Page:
Large breathing volume causes the airway walls to collapse, resulting in holding of the breath. During the cessation of the breath, the chest and diaphragm continue to try to draw air into the lungs. This results in jerking and heaving as the diaphragm presses downward. The greater the heaving of the chest and diaphragm, the more the airway walls are drawn inward. Eventually, the patient begins to breathe again.
Symptoms resulting from sleep apnea include excessive daytime sleepiness, waking up tired, loud snoring, holding the breath during the night, loud snorts, gasps upon resumption of breathing, dry throat, dry mouth, and headaches in morning, problems with memory and concentration, heartburn or reflux, swelling of the legs, needing to urinate during the night, sweating during sleep, chest pain, and elevations in blood pressure. Of course, this loud snoring accompanied by loud snorts and gasps can also lead to marital problems.
Side effects of CPAP
The normal treatment for obstructive sleep apnea is a CPAP (continuous positive airway pressure) machine. The patient wears a mask over the face and air is applied at a pressure that exceeds the airway opening pressure, thereby enabling the patient to breathe without cessation. In simple terms, it may be best understood as a small vacuum cleaner working in reverse, applying sufficient air pressure to force the airways open.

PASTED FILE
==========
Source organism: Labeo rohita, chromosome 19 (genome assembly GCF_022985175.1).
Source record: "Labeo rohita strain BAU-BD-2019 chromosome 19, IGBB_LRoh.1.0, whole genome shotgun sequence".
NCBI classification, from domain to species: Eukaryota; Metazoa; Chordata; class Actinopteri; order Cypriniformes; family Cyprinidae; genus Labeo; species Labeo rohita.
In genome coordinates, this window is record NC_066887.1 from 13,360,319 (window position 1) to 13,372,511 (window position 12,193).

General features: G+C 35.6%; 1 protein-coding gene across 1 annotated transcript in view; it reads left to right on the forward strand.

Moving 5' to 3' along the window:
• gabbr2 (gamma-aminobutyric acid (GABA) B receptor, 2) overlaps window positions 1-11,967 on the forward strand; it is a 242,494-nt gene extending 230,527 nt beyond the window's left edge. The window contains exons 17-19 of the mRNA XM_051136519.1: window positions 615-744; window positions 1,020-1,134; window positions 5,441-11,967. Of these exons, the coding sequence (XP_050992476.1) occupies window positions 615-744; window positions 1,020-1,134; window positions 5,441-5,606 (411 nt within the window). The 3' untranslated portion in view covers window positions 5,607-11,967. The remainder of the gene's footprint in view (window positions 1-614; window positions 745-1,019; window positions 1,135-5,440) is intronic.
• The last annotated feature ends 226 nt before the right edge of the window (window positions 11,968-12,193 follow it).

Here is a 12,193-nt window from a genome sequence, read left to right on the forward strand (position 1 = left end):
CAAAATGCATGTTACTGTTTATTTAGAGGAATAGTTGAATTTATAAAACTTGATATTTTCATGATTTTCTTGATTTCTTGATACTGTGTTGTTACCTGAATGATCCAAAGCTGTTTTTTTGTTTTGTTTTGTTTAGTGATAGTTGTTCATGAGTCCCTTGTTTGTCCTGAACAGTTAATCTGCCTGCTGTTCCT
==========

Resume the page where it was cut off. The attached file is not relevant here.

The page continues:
The CPAP can resolve apneas in many patients, leading to improved sleep quality, decreased sleepiness, and lower blood pressure.1,2,3,4
The machine helps the patient as long as he or she continues to use it. On the downside, it does nothing to address the major contributory factor of sleep apnea, namely chronic overbreathing. Wearing a mask during sleep can be claustrophobic, uncomfortable, cumbersome, and inconvenient, and getting tangled in the tube can be annoying. The air is very dry, which may cause rhinitis, a dripping nose, a blocked nose, and nasal irritation. Even when the mask is worn correctly, the feeling of the airflow is often described as putting ones head out of a car window while the car is moving at 30 miles per hour. Partners and patients often find the humming of the machine very distracting. The machine has to be cleaned on a regular basis, but few do this. Overall, while it is accepted as the gold standard of treatment, the CPAP machine has major short comings.
During one study of 300 patients referred to the London Chest Ventilatory support unit, it was found that 96% of patients complained of at least one side effect resulting from the therapy, while 45% complained of a side effect from the nasal mask.5
In a study of 80 patients, Verse et al. found that the most prevalent side effects were disturbance of the mask during the night (71.3%), dry mouth (47.5%), dry nose (46.3%), pressure marks from the mask (41.3%), crusts within the nasal cavity (38.8%), and hearing loss (26.3%). Mouth and nose dryness were considered the most irritating side effects.6
In another study of 41 patients with OSAS, the paper noted that “the most frequently reported problems were a tender region on the bridge of the nose and discomfort associated with a dry nasal mucosa. Although CPAP treatment was initially accepted by most patients, adverse effects and other difficulties decreased patient compliance, with time, in many cases.”7